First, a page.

The Jackson water system has been restored to its original state before the current crisis, Gov. Tate Reeves announced at a 1 p.m. press conference Thursday.
The boil water notice for all City of Jackson customers has been lifted. Water throughout the system is again cleared for drinking and all other uses in place before July 1, said the governor.
Pregnant women and children under the age of five should filter their drinking water, but all other cautions on water use have been removed, state health officials said.
Going forward, the O. B. Curtis water processing plant will be under the direction of a temporary program management contractor that was signed off on at noon Thursday, MEMA Executive Director Steven McCraney said at the press conference.
“The program manager will look at everything that we’ve done up to date, where we are, what are all those construction things we’ve done on that site, and then what’s next,” McCraney said. “What are the second, third and fourth steps we’re going to have to go on? That’s something we’ve engaged with the department of health and others on the site, to make sure that we’ve got that in our pocket and continue on to make O. B. Curtis the actual water production site that it can be.”
McCraney said the crisis team consisting of city, state and federal officials that was put in place after the state and federal emergency declarations of August 30 will continue in place until late November.
Teams from EMAC (Emergency Management Assistance Compact) and the Mississippi Rural Water Association have been onsite supplementing O.B. Curtis staff. Team members came from South Carolina, Michigan, Maryland and Ohio and include operators, mechanics, instrument technicians and maintenance. The Ohio team will work at J.H. Fewell Water Plant today.
At a community meeting Tuesday, Jackson Mayor Chokwe Antar Lumumba told a sizeable audience that presenting a plan to remedy Jackson’s current water crisis is not the real issue at the bottom of the current crisis.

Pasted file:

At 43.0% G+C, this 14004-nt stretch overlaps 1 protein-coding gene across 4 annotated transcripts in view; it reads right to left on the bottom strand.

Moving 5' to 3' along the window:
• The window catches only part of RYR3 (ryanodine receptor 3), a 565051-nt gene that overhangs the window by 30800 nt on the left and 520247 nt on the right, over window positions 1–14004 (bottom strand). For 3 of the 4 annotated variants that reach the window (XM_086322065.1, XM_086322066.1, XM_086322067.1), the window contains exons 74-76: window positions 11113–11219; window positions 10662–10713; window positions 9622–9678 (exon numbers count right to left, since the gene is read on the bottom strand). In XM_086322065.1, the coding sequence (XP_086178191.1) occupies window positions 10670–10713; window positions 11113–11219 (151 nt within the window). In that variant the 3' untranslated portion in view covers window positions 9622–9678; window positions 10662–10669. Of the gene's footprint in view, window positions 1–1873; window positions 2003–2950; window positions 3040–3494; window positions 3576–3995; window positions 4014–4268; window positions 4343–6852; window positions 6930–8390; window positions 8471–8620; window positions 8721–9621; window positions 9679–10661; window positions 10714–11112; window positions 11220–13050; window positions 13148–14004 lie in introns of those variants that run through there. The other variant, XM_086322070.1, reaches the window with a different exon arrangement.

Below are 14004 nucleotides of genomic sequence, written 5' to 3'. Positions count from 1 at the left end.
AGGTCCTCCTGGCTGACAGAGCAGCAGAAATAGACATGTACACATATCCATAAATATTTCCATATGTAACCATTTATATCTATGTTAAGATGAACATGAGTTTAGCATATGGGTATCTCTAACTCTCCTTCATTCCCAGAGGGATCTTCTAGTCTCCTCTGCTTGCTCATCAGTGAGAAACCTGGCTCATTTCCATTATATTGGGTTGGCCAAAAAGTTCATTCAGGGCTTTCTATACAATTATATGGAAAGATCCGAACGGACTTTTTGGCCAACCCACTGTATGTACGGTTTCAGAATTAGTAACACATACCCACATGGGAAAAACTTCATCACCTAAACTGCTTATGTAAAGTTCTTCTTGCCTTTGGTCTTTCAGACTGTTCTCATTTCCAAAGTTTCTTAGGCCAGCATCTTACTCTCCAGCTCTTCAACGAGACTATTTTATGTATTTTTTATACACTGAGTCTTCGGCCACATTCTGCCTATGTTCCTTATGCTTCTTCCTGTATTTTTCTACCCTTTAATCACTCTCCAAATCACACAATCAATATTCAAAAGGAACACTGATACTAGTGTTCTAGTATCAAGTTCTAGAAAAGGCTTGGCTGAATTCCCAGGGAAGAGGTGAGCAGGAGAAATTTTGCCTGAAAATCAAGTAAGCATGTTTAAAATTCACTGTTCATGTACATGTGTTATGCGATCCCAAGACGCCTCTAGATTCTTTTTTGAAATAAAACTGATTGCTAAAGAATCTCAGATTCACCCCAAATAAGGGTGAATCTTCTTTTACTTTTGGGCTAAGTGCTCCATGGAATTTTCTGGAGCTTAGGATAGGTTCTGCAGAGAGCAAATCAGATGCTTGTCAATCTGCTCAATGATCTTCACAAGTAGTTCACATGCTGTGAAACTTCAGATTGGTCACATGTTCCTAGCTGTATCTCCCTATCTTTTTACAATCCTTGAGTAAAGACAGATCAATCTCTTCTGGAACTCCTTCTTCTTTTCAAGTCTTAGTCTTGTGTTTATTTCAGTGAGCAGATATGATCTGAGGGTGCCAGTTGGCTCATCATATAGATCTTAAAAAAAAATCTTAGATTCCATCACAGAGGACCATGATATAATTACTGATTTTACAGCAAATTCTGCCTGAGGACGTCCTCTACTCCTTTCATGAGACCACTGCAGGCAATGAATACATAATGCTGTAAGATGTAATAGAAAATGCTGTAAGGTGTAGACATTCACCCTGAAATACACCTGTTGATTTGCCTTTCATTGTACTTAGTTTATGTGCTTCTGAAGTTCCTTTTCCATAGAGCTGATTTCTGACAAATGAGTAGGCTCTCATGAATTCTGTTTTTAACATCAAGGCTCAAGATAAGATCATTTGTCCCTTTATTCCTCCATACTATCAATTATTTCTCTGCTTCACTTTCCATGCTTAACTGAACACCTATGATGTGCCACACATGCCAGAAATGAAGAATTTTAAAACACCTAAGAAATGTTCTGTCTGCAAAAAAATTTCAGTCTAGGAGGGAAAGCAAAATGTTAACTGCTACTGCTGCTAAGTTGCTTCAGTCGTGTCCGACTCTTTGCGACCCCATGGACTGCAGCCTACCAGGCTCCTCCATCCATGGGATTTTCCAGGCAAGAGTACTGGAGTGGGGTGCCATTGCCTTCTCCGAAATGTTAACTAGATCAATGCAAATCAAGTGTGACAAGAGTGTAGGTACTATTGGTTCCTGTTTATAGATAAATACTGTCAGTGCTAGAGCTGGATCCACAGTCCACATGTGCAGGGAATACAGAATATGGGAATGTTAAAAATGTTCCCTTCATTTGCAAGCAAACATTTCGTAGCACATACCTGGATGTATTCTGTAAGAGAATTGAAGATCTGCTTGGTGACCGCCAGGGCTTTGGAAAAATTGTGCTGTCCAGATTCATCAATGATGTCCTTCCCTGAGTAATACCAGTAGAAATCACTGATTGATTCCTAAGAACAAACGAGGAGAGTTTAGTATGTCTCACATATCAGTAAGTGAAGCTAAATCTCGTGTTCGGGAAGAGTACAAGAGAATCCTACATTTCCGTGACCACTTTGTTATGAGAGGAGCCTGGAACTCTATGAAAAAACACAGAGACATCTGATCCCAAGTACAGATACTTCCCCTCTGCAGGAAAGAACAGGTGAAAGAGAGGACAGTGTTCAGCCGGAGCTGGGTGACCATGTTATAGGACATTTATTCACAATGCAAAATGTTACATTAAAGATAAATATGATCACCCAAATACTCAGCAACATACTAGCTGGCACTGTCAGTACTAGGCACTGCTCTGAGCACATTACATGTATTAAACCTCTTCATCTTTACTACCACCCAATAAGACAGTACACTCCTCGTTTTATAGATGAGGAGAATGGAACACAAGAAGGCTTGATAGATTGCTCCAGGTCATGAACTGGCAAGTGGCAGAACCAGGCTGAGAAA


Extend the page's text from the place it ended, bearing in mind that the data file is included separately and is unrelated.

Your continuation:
“Not only this administration but every administration in recent history of the city of Jackson has had some type of plan,” he said. “There’s a difference between not having a plan and not having the mutual priorities over its funding.”
The state government has rarely given Jackson’s development plans the serious attention that they needed, the mayor said.” Producing plans for capital improvements costs hundreds of thousands of dollars, he said, and when the legislature or the governor fails to accept them, then that’s money flushed down the drain.
Willing to put past slights aside, Lumumba said he wants to concentrate on how “to build a reliable system that’s sustainable and equitable.”
Jackson Chief Financial Officer Fidelis Malembeka shared the stage with Lumumba, reporting that the city council had just adopted the city budget for fiscal 2023. The new budget includes $30 million for water infrastructure, and $8 million for sewer infrastructures. The county will allocate $17 million of its American Rescue Plan Act funds to the city, he said.
At least a dozen members of the audience spoke out during the open-mic phase.
Good Samaritan Evelyn Ford felt threatened by uniformed officers as she made efforts to pick up water for some of her sick and shut-in neighbors at the Smith-Wills site. Denied additional water by a National Guardsman, she was confronted by a state trooper and was told to leave. “If I had disobeyed his command, I’d probably be in jail,” she said.
Leon Louisville called for recruiting more businesses to occupy the vacant buildings in Jackson. Attract factories to use the buildings and warehouses and bring “real jobs” to Jackson, he said. Rev. Deon Thompson complained about the lack of accountability of the elected officials from Jackson, citing their absence from Tuesday’s forum and their frequent votes against the interests of the people of Jackson as an example.
The mayor is gaining increasing support and helpful advice from Water Alliance, an impressive number of water engineers and disaster and recovery experts willing to lend their expertise to help Jackson. Among these are Gen. Russell Honoré, commander of the Joint Task Force Katrina, who rose to national prominence with his bold leadership during the hurricane disaster of 2005.